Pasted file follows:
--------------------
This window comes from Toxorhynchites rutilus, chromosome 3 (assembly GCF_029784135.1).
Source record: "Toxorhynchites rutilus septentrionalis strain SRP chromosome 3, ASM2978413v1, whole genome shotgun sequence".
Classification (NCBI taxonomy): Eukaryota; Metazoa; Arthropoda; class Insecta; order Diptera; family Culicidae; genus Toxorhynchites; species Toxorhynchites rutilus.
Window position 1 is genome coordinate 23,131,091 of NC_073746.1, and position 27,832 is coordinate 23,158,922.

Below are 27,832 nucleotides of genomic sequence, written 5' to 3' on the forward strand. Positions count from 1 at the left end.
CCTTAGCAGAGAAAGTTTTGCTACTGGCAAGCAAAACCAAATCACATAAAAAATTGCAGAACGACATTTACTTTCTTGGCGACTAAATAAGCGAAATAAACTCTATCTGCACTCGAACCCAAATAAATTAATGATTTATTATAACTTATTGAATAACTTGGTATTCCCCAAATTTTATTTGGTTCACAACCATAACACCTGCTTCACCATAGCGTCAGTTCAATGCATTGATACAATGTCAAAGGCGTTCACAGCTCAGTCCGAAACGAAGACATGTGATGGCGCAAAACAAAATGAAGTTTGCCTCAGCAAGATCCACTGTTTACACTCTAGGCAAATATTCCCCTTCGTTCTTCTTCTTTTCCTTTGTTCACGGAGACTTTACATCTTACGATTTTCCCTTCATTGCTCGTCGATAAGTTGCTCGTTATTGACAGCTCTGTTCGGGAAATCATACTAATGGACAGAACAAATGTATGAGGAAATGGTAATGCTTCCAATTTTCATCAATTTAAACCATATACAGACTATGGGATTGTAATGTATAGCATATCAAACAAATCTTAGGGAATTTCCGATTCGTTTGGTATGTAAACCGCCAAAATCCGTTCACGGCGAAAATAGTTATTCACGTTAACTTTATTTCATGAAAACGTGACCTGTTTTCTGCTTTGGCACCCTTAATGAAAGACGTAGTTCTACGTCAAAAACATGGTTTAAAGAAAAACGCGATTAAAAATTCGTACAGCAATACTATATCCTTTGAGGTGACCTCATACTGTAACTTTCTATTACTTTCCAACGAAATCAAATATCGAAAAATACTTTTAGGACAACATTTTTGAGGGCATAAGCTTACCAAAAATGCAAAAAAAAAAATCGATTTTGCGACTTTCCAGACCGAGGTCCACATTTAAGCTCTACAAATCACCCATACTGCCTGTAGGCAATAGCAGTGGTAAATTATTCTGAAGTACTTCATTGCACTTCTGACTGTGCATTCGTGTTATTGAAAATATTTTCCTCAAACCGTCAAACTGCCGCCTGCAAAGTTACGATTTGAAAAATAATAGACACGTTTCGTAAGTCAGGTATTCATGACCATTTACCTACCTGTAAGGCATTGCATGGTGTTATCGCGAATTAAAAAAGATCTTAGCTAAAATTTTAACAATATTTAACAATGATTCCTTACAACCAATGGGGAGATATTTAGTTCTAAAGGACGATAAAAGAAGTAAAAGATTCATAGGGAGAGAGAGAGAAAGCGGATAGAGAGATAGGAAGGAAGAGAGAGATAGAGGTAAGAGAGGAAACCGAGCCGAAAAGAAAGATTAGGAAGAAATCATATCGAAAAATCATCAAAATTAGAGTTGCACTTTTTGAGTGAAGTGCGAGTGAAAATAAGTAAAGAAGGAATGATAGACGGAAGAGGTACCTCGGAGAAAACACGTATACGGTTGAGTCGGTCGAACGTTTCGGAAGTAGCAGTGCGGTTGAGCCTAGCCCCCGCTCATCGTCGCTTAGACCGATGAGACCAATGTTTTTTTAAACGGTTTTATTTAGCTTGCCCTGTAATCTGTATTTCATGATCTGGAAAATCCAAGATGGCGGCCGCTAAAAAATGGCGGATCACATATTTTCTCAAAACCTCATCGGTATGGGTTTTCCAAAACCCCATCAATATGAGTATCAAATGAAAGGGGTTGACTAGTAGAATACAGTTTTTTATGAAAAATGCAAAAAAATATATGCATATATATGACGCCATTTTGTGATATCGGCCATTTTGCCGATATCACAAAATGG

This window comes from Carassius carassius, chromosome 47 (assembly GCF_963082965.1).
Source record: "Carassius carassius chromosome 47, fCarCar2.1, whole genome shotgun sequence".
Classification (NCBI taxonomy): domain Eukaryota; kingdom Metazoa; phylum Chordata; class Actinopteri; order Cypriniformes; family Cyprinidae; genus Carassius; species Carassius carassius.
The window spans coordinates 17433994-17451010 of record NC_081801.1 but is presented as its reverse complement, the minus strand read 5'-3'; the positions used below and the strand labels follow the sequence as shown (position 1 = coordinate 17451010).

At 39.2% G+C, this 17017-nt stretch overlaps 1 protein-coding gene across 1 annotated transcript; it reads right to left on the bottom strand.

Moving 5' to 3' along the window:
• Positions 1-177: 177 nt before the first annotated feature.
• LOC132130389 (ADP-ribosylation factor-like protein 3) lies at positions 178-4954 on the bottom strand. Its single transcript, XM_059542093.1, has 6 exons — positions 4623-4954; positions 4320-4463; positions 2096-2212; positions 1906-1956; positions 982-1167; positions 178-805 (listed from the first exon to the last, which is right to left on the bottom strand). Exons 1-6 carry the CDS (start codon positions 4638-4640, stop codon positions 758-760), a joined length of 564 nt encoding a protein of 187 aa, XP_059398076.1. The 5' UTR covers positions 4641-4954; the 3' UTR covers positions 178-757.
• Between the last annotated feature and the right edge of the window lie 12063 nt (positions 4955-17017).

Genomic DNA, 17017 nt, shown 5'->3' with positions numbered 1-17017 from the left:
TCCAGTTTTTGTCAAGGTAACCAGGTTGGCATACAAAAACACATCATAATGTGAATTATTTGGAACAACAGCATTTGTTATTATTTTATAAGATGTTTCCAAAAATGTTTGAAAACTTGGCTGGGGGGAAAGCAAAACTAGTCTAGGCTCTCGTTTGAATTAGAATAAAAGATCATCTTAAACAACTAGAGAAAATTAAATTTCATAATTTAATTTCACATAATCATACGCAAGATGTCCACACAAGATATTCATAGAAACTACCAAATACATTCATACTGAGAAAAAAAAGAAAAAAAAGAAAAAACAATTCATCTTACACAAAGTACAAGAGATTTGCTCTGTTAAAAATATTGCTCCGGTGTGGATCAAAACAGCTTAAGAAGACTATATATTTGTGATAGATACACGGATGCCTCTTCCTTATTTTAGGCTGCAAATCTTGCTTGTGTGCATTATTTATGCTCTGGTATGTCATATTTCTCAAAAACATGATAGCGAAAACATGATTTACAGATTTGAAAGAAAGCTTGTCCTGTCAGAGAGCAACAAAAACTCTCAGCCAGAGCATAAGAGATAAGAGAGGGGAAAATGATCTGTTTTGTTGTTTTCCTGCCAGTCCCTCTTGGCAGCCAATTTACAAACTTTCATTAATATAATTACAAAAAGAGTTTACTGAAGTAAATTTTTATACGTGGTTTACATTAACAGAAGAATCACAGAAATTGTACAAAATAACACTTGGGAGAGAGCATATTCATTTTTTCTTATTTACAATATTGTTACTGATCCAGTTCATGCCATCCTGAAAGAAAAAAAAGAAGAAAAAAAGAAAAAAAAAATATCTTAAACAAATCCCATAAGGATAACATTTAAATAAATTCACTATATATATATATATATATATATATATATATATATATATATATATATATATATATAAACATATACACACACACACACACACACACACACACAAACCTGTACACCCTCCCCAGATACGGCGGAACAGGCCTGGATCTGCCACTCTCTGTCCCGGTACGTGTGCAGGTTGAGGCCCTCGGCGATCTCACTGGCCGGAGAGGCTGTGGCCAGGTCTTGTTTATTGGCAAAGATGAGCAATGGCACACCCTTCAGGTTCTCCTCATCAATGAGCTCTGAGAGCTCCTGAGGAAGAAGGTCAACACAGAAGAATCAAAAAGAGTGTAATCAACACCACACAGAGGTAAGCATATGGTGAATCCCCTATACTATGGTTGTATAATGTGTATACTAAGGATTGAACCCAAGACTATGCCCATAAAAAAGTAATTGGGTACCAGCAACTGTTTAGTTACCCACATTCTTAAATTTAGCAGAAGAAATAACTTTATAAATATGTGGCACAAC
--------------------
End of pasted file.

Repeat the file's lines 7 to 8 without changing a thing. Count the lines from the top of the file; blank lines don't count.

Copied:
This window comes from Carassius carassius, chromosome 47 (assembly GCF_963082965.1).
Source record: "Carassius carassius chromosome 47, fCarCar2.1, whole genome shotgun sequence".